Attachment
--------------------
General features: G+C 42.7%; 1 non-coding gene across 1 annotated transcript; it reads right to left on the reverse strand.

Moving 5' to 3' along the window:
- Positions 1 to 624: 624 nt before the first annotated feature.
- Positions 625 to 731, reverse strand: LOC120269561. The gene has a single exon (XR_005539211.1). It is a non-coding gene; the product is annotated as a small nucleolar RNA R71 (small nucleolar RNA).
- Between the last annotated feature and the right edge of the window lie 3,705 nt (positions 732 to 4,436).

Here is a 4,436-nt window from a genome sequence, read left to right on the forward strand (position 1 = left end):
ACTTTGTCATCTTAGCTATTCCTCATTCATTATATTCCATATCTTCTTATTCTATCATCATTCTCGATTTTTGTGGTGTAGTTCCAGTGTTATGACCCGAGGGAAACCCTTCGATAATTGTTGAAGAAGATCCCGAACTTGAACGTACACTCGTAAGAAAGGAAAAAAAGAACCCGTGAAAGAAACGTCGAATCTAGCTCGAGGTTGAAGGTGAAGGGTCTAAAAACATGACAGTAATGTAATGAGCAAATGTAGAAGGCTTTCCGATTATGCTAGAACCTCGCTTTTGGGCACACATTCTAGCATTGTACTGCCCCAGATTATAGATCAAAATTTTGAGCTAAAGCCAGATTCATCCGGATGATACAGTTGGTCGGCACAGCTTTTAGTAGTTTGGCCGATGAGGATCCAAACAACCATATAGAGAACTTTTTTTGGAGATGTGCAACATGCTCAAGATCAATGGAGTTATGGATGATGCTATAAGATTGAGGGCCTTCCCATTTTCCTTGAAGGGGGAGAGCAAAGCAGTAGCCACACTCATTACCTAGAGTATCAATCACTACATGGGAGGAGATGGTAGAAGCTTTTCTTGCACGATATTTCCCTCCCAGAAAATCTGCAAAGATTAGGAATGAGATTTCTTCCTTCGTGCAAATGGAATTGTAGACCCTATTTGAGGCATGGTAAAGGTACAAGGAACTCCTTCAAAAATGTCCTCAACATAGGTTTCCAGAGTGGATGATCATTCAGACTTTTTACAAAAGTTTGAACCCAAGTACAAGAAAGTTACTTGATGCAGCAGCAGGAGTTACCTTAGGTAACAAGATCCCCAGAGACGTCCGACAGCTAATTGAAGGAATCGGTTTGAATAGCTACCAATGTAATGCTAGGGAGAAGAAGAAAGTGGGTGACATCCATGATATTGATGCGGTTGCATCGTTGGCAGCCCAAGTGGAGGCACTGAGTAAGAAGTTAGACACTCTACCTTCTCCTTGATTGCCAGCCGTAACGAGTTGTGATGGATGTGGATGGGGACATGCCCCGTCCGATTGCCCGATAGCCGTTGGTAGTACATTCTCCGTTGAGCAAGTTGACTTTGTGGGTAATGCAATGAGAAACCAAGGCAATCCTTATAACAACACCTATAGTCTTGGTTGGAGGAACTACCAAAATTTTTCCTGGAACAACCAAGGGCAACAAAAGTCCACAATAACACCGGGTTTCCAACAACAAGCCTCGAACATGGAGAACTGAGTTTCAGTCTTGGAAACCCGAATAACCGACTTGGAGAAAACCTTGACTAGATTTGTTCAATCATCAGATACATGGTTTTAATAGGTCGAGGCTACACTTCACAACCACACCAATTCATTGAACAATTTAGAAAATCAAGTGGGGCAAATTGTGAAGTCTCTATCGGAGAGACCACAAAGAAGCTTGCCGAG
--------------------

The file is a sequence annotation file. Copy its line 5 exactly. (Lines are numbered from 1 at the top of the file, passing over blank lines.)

- Between the last annotated feature and the right edge of the window lie 3,705 nt (positions 732 to 4,436).